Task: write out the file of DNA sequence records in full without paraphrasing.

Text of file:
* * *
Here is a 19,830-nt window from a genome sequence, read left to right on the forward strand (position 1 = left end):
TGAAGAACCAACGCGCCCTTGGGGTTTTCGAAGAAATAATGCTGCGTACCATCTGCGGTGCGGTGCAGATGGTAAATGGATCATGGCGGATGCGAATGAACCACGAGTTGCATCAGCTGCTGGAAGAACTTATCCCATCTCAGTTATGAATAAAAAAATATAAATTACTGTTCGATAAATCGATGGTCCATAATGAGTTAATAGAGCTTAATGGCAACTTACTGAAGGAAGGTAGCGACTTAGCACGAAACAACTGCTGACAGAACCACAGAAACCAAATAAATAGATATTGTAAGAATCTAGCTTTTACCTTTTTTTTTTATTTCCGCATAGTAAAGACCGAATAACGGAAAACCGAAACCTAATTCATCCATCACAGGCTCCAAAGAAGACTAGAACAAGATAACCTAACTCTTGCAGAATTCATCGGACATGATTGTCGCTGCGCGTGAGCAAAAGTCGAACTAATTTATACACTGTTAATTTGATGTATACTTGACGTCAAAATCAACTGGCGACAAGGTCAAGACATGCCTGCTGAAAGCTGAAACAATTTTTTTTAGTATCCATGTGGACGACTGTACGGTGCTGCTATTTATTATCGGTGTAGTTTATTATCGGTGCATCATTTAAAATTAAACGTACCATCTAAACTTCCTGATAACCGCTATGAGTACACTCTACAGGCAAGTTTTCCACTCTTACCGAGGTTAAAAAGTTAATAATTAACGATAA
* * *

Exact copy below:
Here is a 19,830-nt window from a genome sequence, read left to right on the forward strand (position 1 = left end):
TGAAGAACCAACGCGCCCTTGGGGTTTTCGAAGAAATAATGCTGCGTACCATCTGCGGTGCGGTGCAGATGGTAAATGGATCATGGCGGATGCGAATGAACCACGAGTTGCATCAGCTGCTGGAAGAACTTATCCCATCTCAGTTATGAATAAAAAAATATAAATTACTGTTCGATAAATCGATGGTCCATAATGAGTTAATAGAGCTTAATGGCAACTTACTGAAGGAAGGTAGCGACTTAGCACGAAACAACTGCTGACAGAACCACAGAAACCAAATAAATAGATATTGTAAGAATCTAGCTTTTACCTTTTTTTTTTATTTCCGCATAGTAAAGACCGAATAACGGAAAACCGAAACCTAATTCATCCATCACAGGCTCCAAAGAAGACTAGAACAAGATAACCTAACTCTTGCAGAATTCATCGGACATGATTGTCGCTGCGCGTGAGCAAAAGTCGAACTAATTTATACACTGTTAATTTGATGTATACTTGACGTCAAAATCAACTGGCGACAAGGTCAAGACATGCCTGCTGAAAGCTGAAACAATTTTTTTTAGTATCCATGTGGACGACTGTACGGTGCTGCTATTTATTATCGGTGTAGTTTATTATCGGTGCATCATTTAAAATTAAACGTACCATCTAAACTTCCTGATAACCGCTATGAGTACACTCTACAGGCAAGTTTTCCACTCTTACCGAGGTTAAAAAGTTAATAATTAACGATAA